Some of us crave inspiration. We thirst for it as if it were the last drop of water only if to wet our lips in this unfruitful vast desert we walk. Unfortunately, it is just as rare and therefore just as precious. More times than not, just like with all great things, it is impossible to find when consciously sought after, but rather found when we unexpectedly take a hiatus from the hunt. This when I answered the phone at the Thomaston-Upson Archives. While carried away by toil, I abandoned the quest and unsuspectingly the voice coming through the line was that of the inspiration we all seek. The caller was of Florine Watson Harper and the inspiration to be later discovered would prove indelible. The conversation we had was remarkable and left a great impression on me. However, the fruit of the conversation is what left me moved to write this piece.
As we spoke, Mrs. Harper informed me that she was sending more of her things as an addendum to her collection that we have here at the Archives. A few days later her items came by mail and, as I opened the boxes and began to process the collection, the inspiration was unavoidable. I knew that the lady that was born in the early hours of May 6, 1917 and married Buford Orton Harper in 1941, left an undying impression on me as well as all she has encountered.
One would not be required to perform an exhaustive examination of Florine Watson Harper’s life to ascertain inspiration. Any one of the numerous events, which have transpired in the days of Mrs. Harper, is capable of leaving the researcher spellbound and inspired. Perhaps it would be her independence and determination to succeed when she caught a bus by herself with little money for Bob Jones College in Cleveland TN where she had to wait tables and set hair to pay her tuition. Conceivably, it could be the intelligence she displayed with the highest grade on the English placement test and performing in the upper ranks of the Otis Intelligence Scores at West Georgia College while earning her normal degree. Just maybe one would be stirred by her performing in a Clown Unit at, to only name a couple, hospitals and retirement homes. Other examples could be offered and I am convinced that I could look daily and find something inspirational in the life of Florine Watson Harper. However, the proverbial pot of gold at the end of this magnificent rainbow that is Florine Watson Harper, was her tenure at the Tennessee School for the Blind. While serving as a Brownie Leader and Camp director at Happy Haven Camp; her scout troop took a trip to the Tennessee School for the Blind. While there, perhaps caught unawares such as me, Mrs. Harper uncovered a fountainhead of inspiration in the students which led to her desire to work with the visually impaired; which undoubtedly inspires us all. After 25 years removed from teaching, she went back to school at Peabody College to complete her Bachelor’s degree. As a result, in 1968, she received her degree in Special Education in order to work with the very students who were responsible for the inspiration. Upon this completion Mrs. Harper met with the Principal of the Tennessee School for the Blind and he offered her a job if she would train as a speech therapist. In true Florine Watson Harper fashion, she pressed on and went back to school to earn her Master’s degree in 1970. When hired at Tennessee School for the Blind she initiated a program by testing the hearing of all the students then identifying those in need of speech correction. Mrs. Harper taught at the Tennessee School for the Blind for 14 years and was the school’s first speech therapist. During her professional career she had articles published by Tennessee Teacher, Peabody Reflector, Education and the Visually Handicapped, International Journal, Wesley Christian Advocate, several newspapers and an incredible poem in the George Peabody College’s Trek.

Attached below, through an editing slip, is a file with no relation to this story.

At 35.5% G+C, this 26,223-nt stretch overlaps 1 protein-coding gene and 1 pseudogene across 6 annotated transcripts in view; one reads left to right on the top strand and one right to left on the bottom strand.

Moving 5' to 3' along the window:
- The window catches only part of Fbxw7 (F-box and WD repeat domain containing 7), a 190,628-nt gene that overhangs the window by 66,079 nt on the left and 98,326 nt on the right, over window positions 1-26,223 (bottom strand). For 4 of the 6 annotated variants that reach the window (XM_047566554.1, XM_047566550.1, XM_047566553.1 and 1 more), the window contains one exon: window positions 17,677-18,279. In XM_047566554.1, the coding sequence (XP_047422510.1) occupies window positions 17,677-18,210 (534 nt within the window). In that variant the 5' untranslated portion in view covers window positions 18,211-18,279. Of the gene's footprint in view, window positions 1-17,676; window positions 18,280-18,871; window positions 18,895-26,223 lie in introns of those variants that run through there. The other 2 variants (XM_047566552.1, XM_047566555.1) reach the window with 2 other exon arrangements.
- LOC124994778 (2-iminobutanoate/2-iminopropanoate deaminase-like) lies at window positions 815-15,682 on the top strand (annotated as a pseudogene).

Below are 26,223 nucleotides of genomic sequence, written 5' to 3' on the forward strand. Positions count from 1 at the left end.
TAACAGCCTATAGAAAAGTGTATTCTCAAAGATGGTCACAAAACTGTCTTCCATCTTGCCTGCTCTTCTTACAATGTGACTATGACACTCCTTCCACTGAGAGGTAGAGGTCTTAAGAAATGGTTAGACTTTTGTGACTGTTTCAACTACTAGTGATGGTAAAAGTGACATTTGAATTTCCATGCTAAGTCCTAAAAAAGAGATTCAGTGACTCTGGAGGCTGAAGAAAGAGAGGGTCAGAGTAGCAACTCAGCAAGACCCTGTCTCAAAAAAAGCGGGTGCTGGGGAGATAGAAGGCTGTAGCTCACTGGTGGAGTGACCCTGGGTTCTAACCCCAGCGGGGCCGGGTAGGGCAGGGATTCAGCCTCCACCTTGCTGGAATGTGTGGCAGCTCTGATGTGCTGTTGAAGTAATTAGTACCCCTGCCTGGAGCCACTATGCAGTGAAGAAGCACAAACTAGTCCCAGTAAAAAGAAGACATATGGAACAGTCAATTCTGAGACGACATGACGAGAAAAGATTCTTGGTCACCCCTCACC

By chance, if this uncertain world creates a moment of doubt and malaise overwhelms you, I encourage you to come by the Thomaston Upson Archives and peruse the collection of Florine Watson Harper. Although I believe your spirit will lift immediately, I am certain the clouds will part when you come upon Mrs. Harper’s time at the Tennessee School for the blind and the inspirational students she taught. Previously, I believed that the populace of this world was broken down into the categories of the inspired and the inspiration. However; now I know of the third, more extraordinary category, of which Mrs. Harper is a part. Now I know that Florine Watson Harper is the one that can inspire the inspiration.
Photograph from the “Mocking Bird” Yearbook Tennessee School for the Blind Nashville, TN. Vol. 19 May 1970
Photograph of Florine Watson Harper while teaching at the Tennessee School for the Blind